The Atlanta Hawks are quietly one of the league’s most intriguing teams as training camp quickly approaches. Here’s a breakdown of where Trae Young and company stand heading into the 2019-20 NBA season, one that could be the start of Atlanta’s rise up the Eastern Conference.
The Hawks have as much young talent as any team in the Eastern Conference, and optimists believe the league at large.
After getting off to a surprisingly slow start from beyond the arc as a rookie, Trae Young rebounded over the season’s second half to consistently exhibit shotmaking and playmaking talent reserved for truly elite ball handlers. He’s still a long way from a finished product and will always be limited by innate physical deficiencies, but Young, already one of the best passers in the league, seems poised to cement himself this season as the driving force behind an above-average offense for years and years to come.
The problem for the Hawks, and it’s a relative one, is that no other player on the roster realistically projects to reach Young’s potential level of All-NBA impact. John Collins is one of the league’s most explosive athletes with a burgeoning set of overall skills and rapidly developing 3-point range, but would likely be overstretched as a primary scoring option and is stuck between positions defensively. Few outside Atlanta paid proper attention to Kevin Huerter’s rookie campaign, one in which he flashed rare prowess as a shooter – spotting up, sprinting around screens, and even off the dribble. He’s a better athlete than advertised coming out of Maryland, but short arms limit his defensive versatility and ability to finish around the rim.
The NBA season sits just weeks away with the preseason kicking off October 4. Many teams around the league continue to make moves to solidify their rosters and improve around the margins but the Atlanta Hawks have finalized their roster heading into training camp. Following the recent re-signing of guard/forward Vince Carter to his 22nd and final season, the Hawks have 20 players under contract going into training camp, with 14 of those guaranteed. More importantly, they have found the balance they like between youth and experience.
Vince Carter, at 42 years old, is a great basketball player and his athleticism remains off the charts. He was a sought-after free agent this summer with many teams interested in his services. Currently, the oldest player in the NBA and the first to play in 22 seasons, Carter is still very valuable. He appeared in 76 games last season averaging 7.4 points, 2.6 rebounds, and 1.1 assists in 17.5 minutes a game, but his value goes far beyond those numbers.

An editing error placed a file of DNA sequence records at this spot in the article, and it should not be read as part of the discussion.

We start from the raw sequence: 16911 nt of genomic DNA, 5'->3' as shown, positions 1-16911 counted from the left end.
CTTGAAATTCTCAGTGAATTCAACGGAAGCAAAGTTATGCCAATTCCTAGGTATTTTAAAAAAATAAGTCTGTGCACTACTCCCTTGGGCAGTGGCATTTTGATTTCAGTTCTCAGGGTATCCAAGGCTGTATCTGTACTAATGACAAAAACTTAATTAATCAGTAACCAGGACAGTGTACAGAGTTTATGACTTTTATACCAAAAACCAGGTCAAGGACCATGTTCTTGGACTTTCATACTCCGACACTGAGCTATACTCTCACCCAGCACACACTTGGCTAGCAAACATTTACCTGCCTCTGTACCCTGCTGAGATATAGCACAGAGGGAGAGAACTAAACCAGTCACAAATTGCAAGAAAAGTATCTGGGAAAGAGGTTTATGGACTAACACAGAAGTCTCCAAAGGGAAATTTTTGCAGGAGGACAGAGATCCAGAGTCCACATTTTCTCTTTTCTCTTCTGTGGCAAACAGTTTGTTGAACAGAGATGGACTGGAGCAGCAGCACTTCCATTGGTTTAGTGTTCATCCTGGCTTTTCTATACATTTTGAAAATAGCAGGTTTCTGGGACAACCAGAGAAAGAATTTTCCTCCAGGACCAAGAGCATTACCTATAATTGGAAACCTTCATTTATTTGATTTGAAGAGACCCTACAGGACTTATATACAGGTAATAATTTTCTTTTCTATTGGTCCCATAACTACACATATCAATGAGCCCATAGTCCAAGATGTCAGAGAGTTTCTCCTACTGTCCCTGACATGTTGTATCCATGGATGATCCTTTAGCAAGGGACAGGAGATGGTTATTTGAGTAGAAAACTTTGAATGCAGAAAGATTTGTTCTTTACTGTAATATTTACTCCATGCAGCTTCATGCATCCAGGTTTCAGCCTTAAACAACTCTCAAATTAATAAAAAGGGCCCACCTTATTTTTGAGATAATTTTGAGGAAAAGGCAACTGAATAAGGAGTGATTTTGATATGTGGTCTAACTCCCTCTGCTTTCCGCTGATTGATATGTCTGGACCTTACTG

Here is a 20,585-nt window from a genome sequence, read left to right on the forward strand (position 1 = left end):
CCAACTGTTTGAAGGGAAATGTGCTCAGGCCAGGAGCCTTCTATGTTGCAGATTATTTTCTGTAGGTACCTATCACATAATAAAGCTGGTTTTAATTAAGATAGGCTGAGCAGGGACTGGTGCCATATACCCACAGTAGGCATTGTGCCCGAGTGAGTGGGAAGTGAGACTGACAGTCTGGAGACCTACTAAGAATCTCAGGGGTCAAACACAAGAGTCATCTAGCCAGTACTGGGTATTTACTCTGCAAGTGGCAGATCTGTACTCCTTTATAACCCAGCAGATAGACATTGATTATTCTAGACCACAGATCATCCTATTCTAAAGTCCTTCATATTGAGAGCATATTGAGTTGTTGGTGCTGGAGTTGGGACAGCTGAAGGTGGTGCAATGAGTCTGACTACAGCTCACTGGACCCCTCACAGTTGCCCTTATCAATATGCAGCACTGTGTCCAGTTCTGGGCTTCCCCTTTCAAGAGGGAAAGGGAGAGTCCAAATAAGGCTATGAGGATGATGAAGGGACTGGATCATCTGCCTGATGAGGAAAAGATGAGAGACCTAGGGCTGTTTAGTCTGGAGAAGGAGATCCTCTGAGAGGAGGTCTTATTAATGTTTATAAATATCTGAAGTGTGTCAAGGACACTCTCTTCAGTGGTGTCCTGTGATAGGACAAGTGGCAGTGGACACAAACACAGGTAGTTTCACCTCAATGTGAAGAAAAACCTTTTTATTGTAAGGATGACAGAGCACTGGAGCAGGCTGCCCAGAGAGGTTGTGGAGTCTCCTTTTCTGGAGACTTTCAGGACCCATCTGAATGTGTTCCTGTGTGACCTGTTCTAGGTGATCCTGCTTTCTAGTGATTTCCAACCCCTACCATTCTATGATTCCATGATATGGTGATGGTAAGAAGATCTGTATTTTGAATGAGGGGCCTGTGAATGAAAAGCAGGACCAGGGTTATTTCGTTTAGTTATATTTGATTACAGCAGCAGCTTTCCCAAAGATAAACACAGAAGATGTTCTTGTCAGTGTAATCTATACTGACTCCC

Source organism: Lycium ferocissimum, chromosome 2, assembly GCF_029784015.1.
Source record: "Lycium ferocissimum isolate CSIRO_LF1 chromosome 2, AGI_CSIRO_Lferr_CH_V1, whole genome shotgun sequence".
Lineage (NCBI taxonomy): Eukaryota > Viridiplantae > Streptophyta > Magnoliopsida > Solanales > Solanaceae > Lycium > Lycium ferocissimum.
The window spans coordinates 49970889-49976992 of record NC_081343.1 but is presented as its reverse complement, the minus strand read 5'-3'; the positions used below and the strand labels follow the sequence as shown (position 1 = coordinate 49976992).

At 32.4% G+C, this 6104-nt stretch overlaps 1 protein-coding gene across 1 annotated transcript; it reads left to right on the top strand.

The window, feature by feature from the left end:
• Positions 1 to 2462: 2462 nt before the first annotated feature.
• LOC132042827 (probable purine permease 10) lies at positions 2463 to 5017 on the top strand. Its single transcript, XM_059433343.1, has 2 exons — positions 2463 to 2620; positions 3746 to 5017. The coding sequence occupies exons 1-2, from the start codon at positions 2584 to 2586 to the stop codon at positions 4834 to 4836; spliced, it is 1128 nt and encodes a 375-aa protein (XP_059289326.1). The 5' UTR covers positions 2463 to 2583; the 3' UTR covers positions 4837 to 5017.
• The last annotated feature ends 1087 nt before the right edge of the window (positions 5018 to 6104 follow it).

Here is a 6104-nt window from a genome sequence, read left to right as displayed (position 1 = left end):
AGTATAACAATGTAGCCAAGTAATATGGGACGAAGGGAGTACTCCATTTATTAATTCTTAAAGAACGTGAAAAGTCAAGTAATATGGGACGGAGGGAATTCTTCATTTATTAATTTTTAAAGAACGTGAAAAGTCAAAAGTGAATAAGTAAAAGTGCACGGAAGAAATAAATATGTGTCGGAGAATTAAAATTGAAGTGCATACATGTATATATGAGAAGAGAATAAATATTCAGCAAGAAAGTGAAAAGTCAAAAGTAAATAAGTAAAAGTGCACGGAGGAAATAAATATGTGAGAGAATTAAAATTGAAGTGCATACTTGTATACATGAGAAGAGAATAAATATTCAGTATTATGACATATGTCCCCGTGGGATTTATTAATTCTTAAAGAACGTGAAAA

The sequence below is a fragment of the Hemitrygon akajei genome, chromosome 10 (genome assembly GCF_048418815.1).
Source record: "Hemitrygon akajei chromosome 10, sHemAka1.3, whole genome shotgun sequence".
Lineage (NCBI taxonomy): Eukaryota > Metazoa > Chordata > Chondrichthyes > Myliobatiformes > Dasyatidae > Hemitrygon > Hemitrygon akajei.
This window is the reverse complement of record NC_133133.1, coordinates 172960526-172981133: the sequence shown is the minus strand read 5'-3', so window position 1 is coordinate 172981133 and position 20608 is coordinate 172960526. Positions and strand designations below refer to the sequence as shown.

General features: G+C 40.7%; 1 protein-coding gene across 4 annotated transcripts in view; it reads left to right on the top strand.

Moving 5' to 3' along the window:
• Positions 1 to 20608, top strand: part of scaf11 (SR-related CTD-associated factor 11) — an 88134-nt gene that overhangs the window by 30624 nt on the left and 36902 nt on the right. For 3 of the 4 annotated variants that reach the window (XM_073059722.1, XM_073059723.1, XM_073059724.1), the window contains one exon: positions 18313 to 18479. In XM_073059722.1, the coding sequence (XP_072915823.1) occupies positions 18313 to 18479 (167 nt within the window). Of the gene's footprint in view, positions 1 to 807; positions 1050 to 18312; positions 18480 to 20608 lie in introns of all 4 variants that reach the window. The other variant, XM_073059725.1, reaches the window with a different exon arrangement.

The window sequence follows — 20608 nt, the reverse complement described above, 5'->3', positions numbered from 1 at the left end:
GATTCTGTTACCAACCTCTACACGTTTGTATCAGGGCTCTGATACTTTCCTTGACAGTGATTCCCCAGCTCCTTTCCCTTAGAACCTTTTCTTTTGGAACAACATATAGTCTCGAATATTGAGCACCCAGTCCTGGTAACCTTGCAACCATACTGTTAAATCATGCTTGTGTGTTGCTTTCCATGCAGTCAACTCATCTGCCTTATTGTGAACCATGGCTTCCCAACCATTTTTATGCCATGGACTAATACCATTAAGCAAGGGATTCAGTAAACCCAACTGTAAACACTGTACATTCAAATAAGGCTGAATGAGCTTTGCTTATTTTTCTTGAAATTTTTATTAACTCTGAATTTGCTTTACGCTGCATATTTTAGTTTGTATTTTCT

While he will get some minutes this season, Carter’s main purpose in re-signing with the Hawks is to continue teaching the young players all he knows and making them better basketball players. Although Carter started this role with the Hawks last year, it will become even more important this year as the team fields three rookies. Carter is one of the veterans on this team that will be integral to their success this season and into the future. Other players like Evan Turner, Chandler Parsons, and Allen Crabbe have all been in the NBA for a while and will also have the chance this season to work with the young players and help them develop.
One key relationship to watch is how Evan Turner mentors Trae Young. Turner will be playing backup point guard for the Hawks but has been adept at playmaking in the NBA for several years. He will be a key teacher for a young point guard like Trae Young. Carter, Parsons, and Crabbe, on the other hand, are all key to the development of the young wings, including recent draftees De’Andre Hunter and Cam Reddish. Carter has experienced most things the NBA has to offer including being an eight-time All-Star, two time All-NBA player, and Rookie of the Year in the 1998-99 season. He knows what it’s like to be at the top of his game and he can help Young and John Collins get there. Crabbe is an excellent shooter and will be able to offer guidance to the up-and-coming shooters on the team like Kevin Huerter. Parsons has experienced the major up and downs of the NBA and has struggled with injuries. His perspective is just as important to teach the young players to keep them grounded and make sure they stay committed. The guidance these veterans provide will help make the transition from college basketball to the NBA easier and help the young players adapt to the physicality of the NBA.